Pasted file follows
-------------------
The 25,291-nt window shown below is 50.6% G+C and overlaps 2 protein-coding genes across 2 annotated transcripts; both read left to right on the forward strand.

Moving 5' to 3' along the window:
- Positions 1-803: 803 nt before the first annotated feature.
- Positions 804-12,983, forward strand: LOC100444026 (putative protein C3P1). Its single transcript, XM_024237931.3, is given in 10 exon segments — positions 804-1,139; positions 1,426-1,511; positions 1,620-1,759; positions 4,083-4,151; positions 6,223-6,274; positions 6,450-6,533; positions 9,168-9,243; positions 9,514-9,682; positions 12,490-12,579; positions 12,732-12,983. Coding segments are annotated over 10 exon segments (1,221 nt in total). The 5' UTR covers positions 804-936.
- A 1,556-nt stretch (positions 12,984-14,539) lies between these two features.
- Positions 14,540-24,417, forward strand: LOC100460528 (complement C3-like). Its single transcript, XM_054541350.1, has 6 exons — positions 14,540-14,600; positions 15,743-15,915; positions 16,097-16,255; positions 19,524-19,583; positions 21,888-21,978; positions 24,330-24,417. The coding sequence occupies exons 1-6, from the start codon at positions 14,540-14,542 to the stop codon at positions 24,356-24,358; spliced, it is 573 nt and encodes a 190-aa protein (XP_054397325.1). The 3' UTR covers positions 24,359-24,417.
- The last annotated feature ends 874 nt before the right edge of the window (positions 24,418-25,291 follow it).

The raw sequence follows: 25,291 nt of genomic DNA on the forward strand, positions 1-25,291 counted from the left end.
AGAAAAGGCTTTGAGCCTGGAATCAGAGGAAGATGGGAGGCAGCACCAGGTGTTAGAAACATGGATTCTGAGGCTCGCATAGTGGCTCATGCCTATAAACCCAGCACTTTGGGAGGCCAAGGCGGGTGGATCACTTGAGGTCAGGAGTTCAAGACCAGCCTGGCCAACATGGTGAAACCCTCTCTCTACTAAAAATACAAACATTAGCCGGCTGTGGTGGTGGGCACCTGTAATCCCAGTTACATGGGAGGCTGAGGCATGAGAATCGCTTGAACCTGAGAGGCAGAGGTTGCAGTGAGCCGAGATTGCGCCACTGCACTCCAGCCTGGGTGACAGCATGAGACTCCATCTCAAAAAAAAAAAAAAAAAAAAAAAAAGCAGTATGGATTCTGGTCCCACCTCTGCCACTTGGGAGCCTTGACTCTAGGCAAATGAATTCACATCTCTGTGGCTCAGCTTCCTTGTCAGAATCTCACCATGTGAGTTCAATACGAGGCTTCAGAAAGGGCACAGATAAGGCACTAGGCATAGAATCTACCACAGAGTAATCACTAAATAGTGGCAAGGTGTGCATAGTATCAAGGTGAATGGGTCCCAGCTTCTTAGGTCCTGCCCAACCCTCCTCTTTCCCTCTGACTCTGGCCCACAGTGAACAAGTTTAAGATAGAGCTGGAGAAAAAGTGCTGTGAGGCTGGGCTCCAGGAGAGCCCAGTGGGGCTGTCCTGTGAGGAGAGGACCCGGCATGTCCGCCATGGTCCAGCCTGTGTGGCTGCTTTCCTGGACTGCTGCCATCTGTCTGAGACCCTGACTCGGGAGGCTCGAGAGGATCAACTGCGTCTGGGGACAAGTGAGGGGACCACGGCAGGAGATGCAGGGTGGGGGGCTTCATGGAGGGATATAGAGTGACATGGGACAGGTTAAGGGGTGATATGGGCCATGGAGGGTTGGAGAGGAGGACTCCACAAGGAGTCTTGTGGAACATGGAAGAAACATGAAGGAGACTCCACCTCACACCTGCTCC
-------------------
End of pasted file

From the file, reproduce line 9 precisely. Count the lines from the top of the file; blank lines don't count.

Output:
AGAAAAGGCTTTGAGCCTGGAATCAGAGGAAGATGGGAGGCAGCACCAGGTGTTAGAAACATGGATTCTGAGGCTCGCATAGTGGCTCATGCCTATAAACCCAGCACTTTGGGAGGCCAAGGCGGGTGGATCACTTGAGGTCAGGAGTTCAAGACCAGCCTGGCCAACATGGTGAAACCCTCTCTCTACTAAAAATACAAACATTAGCCGGCTGTGGTGGTGGGCACCTGTAATCCCAGTTACATGGGAGGCTGAGGCATGAGAATCGCTTGAACCTGAGAGGCAGAGGTTGCAGTGAGCCGAGATTGCGCCACTGCACTCCAGCCTGGGTGACAGCATGAGACTCCATCTCAAAAAAAAAAAAAAAAAAAAAAAAAGCAGTATGGATTCTGGTCCCACCTCTGCCACTTGGGAGCCTTGACTCTAGGCAAATGAATTCACATCTCTGTGGCTCAGCTTCCTTGTCAGAATCTCACCATGTGAGTTCAATACGAGGCTTCAGAAAGGGCACAGATAAGGCACTAGGCATAGAATCTACCACAGAGTAATCACTAAATAGTGGCAAGGTGTGCATAGTATCAAGGTGAATGGGTCCCAGCTTCTTAGGTCCTGCCCAACCCTCCTCTTTCCCTCTGACTCTGGCCCACAGTGAACAAGTTTAAGATAGAGCTGGAGAAAAAGTGCTGTGAGGCTGGGCTCCAGGAGAGCCCAGTGGGGCTGTCCTGTGAGGAGAGGACCCGGCATGTCCGCCATGGTCCAGCCTGTGTGGCTGCTTTCCTGGACTGCTGCCATCTGTCTGAGACCCTGACTCGGGAGGCTCGAGAGGATCAACTGCGTCTGGGGACAAGTGAGGGGACCACGGCAGGAGATGCAGGGTGGGGGGCTTCATGGAGGGATATAGAGTGACATGGGACAGGTTAAGGGGTGATATGGGCCATGGAGGGTTGGAGAGGAGGACTCCACAAGGAGTCTTGTGGAACATGGAAGAAACATGAAGGAGACTCCACCTCACACCTGCTCC